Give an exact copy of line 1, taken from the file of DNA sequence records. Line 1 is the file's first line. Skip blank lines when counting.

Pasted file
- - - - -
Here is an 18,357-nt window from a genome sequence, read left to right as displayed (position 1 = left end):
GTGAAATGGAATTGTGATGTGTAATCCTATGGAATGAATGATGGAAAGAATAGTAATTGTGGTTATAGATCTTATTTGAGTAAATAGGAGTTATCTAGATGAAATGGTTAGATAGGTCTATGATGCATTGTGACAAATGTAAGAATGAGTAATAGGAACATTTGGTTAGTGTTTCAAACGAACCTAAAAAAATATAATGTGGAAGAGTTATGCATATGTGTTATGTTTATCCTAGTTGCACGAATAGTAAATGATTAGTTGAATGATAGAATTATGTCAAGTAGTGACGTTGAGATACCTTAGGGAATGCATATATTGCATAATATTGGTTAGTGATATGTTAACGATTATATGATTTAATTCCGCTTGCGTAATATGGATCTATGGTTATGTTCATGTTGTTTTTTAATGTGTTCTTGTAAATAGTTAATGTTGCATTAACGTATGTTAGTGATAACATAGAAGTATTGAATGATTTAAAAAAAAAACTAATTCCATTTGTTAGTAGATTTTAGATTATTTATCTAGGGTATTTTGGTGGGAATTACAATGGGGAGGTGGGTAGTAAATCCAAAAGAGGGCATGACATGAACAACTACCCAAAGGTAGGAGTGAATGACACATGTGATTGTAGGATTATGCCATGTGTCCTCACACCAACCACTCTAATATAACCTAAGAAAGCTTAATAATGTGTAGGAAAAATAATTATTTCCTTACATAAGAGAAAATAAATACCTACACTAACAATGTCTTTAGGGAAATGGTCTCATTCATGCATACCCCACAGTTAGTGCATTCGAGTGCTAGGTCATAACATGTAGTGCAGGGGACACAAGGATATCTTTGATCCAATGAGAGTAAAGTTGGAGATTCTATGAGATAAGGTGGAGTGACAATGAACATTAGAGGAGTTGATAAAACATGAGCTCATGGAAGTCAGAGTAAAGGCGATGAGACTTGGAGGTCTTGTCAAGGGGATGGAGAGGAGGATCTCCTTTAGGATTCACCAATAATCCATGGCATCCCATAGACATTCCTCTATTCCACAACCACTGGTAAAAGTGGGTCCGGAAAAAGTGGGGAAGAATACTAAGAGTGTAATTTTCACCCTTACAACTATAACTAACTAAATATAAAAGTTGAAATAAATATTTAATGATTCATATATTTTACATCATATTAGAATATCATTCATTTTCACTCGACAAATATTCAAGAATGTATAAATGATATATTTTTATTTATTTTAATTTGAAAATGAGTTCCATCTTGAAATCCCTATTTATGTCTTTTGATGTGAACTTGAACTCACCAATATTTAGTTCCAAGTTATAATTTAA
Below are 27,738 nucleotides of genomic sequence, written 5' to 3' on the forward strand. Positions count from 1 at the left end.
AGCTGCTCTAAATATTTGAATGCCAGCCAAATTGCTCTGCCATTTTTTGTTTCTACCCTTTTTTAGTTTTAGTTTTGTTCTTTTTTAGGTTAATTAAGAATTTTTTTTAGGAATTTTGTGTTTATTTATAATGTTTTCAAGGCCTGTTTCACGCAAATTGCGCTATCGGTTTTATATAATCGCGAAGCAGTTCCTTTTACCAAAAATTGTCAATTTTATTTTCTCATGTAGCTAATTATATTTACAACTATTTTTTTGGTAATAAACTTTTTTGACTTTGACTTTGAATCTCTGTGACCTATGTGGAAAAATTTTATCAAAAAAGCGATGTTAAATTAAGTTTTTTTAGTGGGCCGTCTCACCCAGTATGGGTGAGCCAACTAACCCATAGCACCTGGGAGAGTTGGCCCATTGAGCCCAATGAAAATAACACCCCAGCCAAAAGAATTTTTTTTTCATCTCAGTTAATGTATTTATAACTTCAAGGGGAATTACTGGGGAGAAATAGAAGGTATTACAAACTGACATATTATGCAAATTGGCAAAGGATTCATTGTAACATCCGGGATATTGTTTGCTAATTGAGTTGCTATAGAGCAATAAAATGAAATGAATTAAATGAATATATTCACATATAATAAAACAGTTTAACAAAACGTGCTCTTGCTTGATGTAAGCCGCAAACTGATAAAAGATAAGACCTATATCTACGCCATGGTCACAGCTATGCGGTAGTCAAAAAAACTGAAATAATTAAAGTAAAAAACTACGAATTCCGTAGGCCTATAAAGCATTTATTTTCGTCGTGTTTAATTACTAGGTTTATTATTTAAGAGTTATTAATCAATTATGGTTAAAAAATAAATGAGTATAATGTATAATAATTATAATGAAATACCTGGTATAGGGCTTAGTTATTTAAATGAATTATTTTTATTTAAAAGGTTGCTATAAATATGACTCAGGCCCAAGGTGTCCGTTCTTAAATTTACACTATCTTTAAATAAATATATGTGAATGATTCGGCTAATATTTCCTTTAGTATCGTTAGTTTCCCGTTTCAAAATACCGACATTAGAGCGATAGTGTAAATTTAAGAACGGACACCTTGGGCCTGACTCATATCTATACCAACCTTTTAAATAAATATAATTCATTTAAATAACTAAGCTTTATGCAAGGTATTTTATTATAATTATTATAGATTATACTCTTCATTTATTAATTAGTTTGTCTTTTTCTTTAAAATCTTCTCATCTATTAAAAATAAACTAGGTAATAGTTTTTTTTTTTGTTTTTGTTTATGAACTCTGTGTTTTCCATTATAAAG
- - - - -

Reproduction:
Here is an 18,357-nt window from a genome sequence, read left to right as displayed (position 1 = left end):